$260
100 µl
APPLICATIONS
REACTIVITY
Human, Monkey, Mouse, Rat

Application Methods: Immunoprecipitation, Western Blotting

Background: Arrestin proteins function as negative regulators of G protein-coupled receptor (GPCR) signaling. Cognate ligand binding stimulates GPCR phosphorylation, which is followed by binding of arrestin to the phosphorylated GPCR and the eventual internalization of the receptor and desensitization of GPCR signaling (1). Four distinct mammalian arrestin proteins are known. Arrestin 1 (also known as S-arrestin) and arrestin 4 (X-arrestin) are localized to retinal rods and cones, respectively. Arrestin 2 (also known as β-arrestin 1) and arrestin 3 (β-arrestin 2) are ubiquitously expressed and bind to most GPCRs (2). β-arrestins function as adaptor and scaffold proteins and play important roles in other processes, such as recruiting c-Src family proteins to GPCRs in Erk activation pathways (3,4). β-arrestins are also involved in some receptor tyrosine kinase signaling pathways (5-8). Additional evidence suggests that β-arrestins translocate to the nucleus and help regulate transcription by binding transcriptional cofactors (9,10).

$260
100 µl
APPLICATIONS
REACTIVITY
Human

Application Methods: Immunoprecipitation, Western Blotting

Background: L-type amino acid transporter 1 (LAT1), also known as Solute carrier family 7 member 5 (SLC7A5), is a high-affinity neutral transporter of larger amino acids. It facilitates the cellular amino acid uptake in a sodium independent manner (1-2) and selectively transports D-and L-isomers of small neutral amino acids (3). LAT1 also regulates amino acid exchange in conjunction with solute carrier family 1 member 5 (SLC1A5) (2,4-6). Transport of thyroid hormones across the placenta is established via LAT1 during normal fetal development (7). LAT1 promotes neuronal cell proliferation by regulating the transport of amino acids across the blood brain barrier (8). LAT1 is upregulated in various cancer types including breast cancer, lung cancer, prostate cancer, and gliomas (9,10). High expression of LAT1 is detected in non-small cell lung cancer with lymph node metastases(9,11,12). Increased LAT1 expression is a novel biomarker of high grade malignancy in prostate cancers (12). Inhibition of LAT1 suppresses tumor cell growth in several tumor types (10,13).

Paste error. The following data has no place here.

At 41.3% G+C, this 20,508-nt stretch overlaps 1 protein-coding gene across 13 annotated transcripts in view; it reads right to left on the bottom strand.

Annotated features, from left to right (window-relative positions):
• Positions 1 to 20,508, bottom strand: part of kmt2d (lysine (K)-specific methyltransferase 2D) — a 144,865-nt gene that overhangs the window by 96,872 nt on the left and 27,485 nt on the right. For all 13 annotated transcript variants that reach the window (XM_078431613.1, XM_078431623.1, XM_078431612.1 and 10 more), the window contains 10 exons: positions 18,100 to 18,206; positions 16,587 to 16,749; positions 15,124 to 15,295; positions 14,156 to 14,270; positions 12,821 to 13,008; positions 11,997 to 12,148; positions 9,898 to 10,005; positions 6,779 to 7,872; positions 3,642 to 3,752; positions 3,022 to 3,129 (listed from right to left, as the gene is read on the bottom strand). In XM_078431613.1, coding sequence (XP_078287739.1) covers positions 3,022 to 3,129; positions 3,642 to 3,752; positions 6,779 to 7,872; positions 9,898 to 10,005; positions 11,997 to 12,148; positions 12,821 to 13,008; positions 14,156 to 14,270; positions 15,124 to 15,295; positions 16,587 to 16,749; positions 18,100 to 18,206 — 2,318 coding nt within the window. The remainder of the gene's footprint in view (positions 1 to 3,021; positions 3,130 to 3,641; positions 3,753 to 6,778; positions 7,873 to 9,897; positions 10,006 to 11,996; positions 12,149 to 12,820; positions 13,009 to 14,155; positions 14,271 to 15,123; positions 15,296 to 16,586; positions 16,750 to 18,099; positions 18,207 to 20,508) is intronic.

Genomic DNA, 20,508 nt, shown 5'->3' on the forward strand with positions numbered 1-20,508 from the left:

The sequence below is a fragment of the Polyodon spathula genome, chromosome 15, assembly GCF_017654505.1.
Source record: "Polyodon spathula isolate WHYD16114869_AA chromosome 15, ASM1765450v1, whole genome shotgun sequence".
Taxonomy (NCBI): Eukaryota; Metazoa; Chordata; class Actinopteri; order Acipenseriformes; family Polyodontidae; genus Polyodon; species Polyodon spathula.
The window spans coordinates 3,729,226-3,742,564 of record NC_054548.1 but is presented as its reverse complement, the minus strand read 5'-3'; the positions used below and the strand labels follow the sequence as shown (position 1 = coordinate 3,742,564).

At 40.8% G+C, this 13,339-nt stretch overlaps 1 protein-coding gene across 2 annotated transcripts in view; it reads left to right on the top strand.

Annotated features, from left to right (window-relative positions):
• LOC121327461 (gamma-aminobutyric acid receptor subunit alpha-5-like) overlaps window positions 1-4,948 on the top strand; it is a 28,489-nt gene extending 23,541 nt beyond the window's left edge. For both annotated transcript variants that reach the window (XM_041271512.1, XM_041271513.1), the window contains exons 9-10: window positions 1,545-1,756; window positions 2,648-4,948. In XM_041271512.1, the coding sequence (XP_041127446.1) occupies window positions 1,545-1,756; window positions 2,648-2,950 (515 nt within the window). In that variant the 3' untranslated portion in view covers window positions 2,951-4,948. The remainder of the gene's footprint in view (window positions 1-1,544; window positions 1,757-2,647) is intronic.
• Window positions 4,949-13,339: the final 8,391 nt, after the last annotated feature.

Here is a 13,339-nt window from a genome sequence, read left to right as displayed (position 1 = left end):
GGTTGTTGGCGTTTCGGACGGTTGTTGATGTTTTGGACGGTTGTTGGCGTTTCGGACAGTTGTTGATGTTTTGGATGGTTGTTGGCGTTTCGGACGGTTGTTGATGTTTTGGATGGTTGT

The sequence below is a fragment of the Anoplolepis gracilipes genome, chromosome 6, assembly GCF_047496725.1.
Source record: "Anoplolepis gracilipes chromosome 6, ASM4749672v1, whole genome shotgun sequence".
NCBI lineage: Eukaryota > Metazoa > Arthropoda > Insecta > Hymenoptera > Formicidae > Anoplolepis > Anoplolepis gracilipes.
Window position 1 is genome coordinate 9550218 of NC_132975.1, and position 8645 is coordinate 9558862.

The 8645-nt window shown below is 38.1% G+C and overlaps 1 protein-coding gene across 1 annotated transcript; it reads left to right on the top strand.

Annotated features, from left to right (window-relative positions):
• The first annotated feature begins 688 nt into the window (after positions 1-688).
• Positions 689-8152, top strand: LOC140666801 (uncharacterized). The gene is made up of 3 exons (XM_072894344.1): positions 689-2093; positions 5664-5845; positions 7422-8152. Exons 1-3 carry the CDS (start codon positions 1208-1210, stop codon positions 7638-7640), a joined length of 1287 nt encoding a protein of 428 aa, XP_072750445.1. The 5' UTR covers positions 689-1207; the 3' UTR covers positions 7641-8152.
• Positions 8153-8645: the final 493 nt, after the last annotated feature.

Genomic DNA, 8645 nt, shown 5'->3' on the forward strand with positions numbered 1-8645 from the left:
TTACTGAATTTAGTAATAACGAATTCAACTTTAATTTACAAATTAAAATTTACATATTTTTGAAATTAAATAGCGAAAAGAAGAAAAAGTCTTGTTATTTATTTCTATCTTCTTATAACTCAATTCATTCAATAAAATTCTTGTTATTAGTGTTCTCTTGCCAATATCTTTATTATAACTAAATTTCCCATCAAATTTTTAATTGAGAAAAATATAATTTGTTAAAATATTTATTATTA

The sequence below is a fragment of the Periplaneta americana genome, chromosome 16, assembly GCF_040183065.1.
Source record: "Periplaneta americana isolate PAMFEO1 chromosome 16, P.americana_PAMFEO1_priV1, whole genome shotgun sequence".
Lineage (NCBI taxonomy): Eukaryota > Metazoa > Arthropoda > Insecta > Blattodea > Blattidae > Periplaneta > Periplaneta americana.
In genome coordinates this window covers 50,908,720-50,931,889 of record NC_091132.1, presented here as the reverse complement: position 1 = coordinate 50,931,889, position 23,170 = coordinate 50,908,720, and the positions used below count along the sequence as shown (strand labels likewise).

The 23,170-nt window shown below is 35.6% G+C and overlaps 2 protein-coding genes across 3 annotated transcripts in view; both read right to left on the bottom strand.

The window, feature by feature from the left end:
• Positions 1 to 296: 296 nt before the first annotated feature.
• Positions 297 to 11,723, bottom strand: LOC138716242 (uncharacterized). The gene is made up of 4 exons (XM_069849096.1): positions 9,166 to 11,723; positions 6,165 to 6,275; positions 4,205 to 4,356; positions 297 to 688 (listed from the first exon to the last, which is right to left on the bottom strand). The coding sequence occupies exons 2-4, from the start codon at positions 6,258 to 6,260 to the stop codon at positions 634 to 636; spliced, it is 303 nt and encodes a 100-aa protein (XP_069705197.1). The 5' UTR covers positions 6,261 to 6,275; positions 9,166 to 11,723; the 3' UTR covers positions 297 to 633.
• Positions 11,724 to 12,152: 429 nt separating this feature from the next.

$260
100 µl
APPLICATIONS
REACTIVITY
Human, Mouse, Rat

Application Methods: Immunoprecipitation, Western Blotting

Background: SNAT1/SLC38A1 belongs to the system A transporters that mediate Na+-dependent transport of short-chain neutral amino acids such as alanine, serine, and glutamine. SNAT1/SLC38A1 mediates the uptake of glutamine in neurons and plays a crucial role in glutamate-glutamine cycle. Steep concentration gradients across the plasma membrane are achieved by coupling of the electrochemical sodium gradient to amino acid transport. This allows a unidirectional mode of transport for SNAT1/SLC38A1. Upregulation of SNAT1/SLC38A1 by neurotrophic factors is key to dendritic growth and branching of cortical neurons. High expression of SNAT1/SLC38A1 is found in cerebral cortex primarily in neurons and to a lesser extent in astrocytes (1-4). Elevated SNAT1/SLC38A1 expression is prominent in human solid tumors including gliomas, hepatocellular carcinomas and human breast cancer (5-8). Research studies show that an aberrant SNAT1/SLC38A1 expression profile correlates with solid tumor recurrence and poor prognosis in patients with cholangiocarcinoma (9).